Law Firm’s Woes Are Not Insurer’s Problem

     WASHINGTON (CN) – An insurer can distance itself from the troubled Baylor Jackson law firm, which faces several claims for malpractice and misappropriation of assets, a federal judge ruled.
     Claiming that Baylor Jackson never disclosed that there were two legal malpractice claims pending against it when it sought coverage in 2010, Navigators Insurance said the misrepresentation rendered its policy void.
     Baylor Jackson sought coverage when another six cases were filed against it between March 2011 and January 2012. All six cases stem from the firm’s representation of Milan Group. The Securities and Exchange Commission filed one of the six complaints, which alleges that the firm defrauded investors and misappropriated assets deposited into a trust account.
     U.S. District Judge James Boasberg ruled Tuesday that the exemption in the policy let Navigators off the hook for the policy, and that Baylor Jackson has to pay back $24,838 in defense expenses already granted to it by Navigators.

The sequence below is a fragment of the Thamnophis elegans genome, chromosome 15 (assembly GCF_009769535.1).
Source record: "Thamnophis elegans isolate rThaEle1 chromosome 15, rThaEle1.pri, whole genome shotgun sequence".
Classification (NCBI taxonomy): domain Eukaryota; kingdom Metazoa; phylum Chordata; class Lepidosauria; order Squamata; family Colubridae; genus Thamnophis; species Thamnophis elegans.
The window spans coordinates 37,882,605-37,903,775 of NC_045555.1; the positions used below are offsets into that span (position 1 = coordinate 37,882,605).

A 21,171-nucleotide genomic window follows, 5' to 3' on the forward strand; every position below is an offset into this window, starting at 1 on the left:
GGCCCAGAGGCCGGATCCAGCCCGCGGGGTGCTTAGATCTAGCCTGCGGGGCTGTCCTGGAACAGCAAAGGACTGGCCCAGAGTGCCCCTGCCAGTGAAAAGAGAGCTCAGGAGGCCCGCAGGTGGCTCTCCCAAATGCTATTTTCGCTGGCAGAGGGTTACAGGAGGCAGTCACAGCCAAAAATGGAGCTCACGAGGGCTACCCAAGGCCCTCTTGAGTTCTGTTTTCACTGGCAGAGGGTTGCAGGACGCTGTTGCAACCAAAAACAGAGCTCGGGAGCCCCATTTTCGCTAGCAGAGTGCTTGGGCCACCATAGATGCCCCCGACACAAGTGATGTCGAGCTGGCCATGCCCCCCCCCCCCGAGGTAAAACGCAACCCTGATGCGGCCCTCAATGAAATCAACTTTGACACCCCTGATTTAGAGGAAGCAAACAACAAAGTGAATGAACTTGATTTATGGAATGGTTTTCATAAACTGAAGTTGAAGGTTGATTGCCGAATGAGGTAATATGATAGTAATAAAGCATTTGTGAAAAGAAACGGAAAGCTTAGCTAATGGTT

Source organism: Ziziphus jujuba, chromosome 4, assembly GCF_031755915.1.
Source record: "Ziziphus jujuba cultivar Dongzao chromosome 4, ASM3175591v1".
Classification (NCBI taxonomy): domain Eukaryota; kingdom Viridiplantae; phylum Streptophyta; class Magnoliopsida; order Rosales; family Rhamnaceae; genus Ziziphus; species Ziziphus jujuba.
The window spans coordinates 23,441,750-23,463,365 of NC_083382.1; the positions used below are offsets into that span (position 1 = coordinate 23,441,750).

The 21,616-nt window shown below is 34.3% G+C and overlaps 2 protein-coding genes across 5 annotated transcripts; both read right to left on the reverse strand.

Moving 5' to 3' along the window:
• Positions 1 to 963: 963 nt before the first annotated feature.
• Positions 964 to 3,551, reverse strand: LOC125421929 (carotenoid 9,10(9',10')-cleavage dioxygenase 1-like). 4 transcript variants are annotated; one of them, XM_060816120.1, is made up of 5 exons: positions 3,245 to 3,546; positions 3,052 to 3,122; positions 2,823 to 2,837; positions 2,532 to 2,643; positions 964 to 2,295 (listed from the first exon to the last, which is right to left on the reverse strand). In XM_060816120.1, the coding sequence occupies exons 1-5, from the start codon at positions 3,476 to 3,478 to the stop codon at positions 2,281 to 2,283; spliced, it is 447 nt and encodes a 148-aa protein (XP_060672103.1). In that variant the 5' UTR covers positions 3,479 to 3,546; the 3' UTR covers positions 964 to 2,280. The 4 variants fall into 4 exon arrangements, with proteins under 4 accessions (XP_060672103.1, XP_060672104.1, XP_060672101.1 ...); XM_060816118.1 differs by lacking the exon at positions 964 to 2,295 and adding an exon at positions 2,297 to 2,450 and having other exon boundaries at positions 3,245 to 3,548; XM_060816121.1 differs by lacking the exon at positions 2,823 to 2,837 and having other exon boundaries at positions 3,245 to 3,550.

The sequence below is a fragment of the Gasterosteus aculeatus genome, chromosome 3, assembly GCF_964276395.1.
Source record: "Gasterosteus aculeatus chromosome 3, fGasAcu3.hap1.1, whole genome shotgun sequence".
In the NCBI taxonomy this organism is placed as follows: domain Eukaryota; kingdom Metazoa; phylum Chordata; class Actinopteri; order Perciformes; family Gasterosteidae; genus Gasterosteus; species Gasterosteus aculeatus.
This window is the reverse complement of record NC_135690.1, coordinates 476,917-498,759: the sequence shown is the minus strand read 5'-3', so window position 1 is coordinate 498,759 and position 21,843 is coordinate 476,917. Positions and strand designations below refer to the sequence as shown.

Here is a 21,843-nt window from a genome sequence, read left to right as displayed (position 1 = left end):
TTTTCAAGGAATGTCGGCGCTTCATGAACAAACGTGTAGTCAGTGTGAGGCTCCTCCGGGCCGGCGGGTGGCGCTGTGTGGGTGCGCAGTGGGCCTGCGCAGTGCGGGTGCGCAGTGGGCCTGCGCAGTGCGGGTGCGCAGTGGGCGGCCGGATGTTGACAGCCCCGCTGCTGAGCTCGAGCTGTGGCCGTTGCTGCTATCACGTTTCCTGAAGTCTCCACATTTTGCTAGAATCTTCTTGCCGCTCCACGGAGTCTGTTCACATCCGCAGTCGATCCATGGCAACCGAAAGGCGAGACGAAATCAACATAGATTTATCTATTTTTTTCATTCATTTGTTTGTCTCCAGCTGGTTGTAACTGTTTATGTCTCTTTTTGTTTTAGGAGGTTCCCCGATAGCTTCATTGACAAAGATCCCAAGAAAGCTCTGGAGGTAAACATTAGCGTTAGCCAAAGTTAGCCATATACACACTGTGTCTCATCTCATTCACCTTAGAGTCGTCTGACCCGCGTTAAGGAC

“Because the court finds that coverage for all six actions is barred by the exclusion for claims alleging misappropriation of assets, it will award Navigators judgment on that basis without reaching its other arguments,” Boasberg wrote. “It will additionally require defendants to repay certain sums Navigators paid in defense cost.”
     The ruling is bad news for World Class Construction Management Group, an intervening defendant that wants to recoup damages the firm owes it.
     Baylor Jackson partners Brynee Baylor and Dawn Jackson are named as defendants in the case, and are accused of perpetrating a scheme in which they used “the Firm’s escrow account to funnel funds from defrauded investors.”
     Boasberg noted that the other parties intervened after the defendants never answered the declaratory judgment action.

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